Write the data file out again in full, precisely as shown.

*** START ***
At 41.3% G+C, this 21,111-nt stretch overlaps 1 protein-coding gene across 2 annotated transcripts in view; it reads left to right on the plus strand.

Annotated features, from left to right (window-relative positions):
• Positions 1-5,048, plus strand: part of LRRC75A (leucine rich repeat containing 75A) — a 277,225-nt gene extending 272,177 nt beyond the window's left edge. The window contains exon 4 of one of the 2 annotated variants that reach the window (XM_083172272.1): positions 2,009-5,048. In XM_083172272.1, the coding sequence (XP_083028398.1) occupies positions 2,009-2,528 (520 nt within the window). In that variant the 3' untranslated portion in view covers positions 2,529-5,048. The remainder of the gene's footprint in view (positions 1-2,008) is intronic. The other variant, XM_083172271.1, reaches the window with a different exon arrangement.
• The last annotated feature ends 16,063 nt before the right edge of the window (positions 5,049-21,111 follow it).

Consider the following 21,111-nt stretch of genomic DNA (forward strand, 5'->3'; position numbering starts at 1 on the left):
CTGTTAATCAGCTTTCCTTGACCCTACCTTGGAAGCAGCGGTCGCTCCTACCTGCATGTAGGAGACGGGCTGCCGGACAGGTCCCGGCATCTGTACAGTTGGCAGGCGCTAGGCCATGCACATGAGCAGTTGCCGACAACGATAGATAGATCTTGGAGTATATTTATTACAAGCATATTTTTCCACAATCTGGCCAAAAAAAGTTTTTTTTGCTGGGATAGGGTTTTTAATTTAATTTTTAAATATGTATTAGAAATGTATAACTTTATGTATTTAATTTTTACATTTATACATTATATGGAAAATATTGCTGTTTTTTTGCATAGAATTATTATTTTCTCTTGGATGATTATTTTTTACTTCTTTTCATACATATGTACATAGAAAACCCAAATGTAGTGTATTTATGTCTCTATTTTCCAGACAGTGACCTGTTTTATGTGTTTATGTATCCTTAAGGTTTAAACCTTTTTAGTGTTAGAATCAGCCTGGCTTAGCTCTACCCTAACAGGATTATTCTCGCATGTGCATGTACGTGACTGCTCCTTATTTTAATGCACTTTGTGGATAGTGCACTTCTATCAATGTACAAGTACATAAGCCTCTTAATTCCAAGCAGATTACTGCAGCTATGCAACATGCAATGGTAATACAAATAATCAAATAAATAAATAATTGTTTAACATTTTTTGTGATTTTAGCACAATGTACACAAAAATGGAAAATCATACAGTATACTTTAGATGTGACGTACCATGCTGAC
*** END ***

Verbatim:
At 41.3% G+C, this 21,111-nt stretch overlaps 1 protein-coding gene across 2 annotated transcripts in view; it reads left to right on the plus strand.

Annotated features, from left to right (window-relative positions):
• Positions 1-5,048, plus strand: part of LRRC75A (leucine rich repeat containing 75A) — a 277,225-nt gene extending 272,177 nt beyond the window's left edge. The window contains exon 4 of one of the 2 annotated variants that reach the window (XM_083172272.1): positions 2,009-5,048. In XM_083172272.1, the coding sequence (XP_083028398.1) occupies positions 2,009-2,528 (520 nt within the window). In that variant the 3' untranslated portion in view covers positions 2,529-5,048. The remainder of the gene's footprint in view (positions 1-2,008) is intronic. The other variant, XM_083172271.1, reaches the window with a different exon arrangement.
• The last annotated feature ends 16,063 nt before the right edge of the window (positions 5,049-21,111 follow it).

Consider the following 21,111-nt stretch of genomic DNA (forward strand, 5'->3'; position numbering starts at 1 on the left):
CTGTTAATCAGCTTTCCTTGACCCTACCTTGGAAGCAGCGGTCGCTCCTACCTGCATGTAGGAGACGGGCTGCCGGACAGGTCCCGGCATCTGTACAGTTGGCAGGCGCTAGGCCATGCACATGAGCAGTTGCCGACAACGATAGATAGATCTTGGAGTATATTTATTACAAGCATATTTTTCCACAATCTGGCCAAAAAAAGTTTTTTTTGCTGGGATAGGGTTTTTAATTTAATTTTTAAATATGTATTAGAAATGTATAACTTTATGTATTTAATTTTTACATTTATACATTATATGGAAAATATTGCTGTTTTTTTGCATAGAATTATTATTTTCTCTTGGATGATTATTTTTTACTTCTTTTCATACATATGTACATAGAAAACCCAAATGTAGTGTATTTATGTCTCTATTTTCCAGACAGTGACCTGTTTTATGTGTTTATGTATCCTTAAGGTTTAAACCTTTTTAGTGTTAGAATCAGCCTGGCTTAGCTCTACCCTAACAGGATTATTCTCGCATGTGCATGTACGTGACTGCTCCTTATTTTAATGCACTTTGTGGATAGTGCACTTCTATCAATGTACAAGTACATAAGCCTCTTAATTCCAAGCAGATTACTGCAGCTATGCAACATGCAATGGTAATACAAATAATCAAATAAATAAATAATTGTTTAACATTTTTTGTGATTTTAGCACAATGTACACAAAAATGGAAAATCATACAGTATACTTTAGATGTGACGTACCATGCTGAC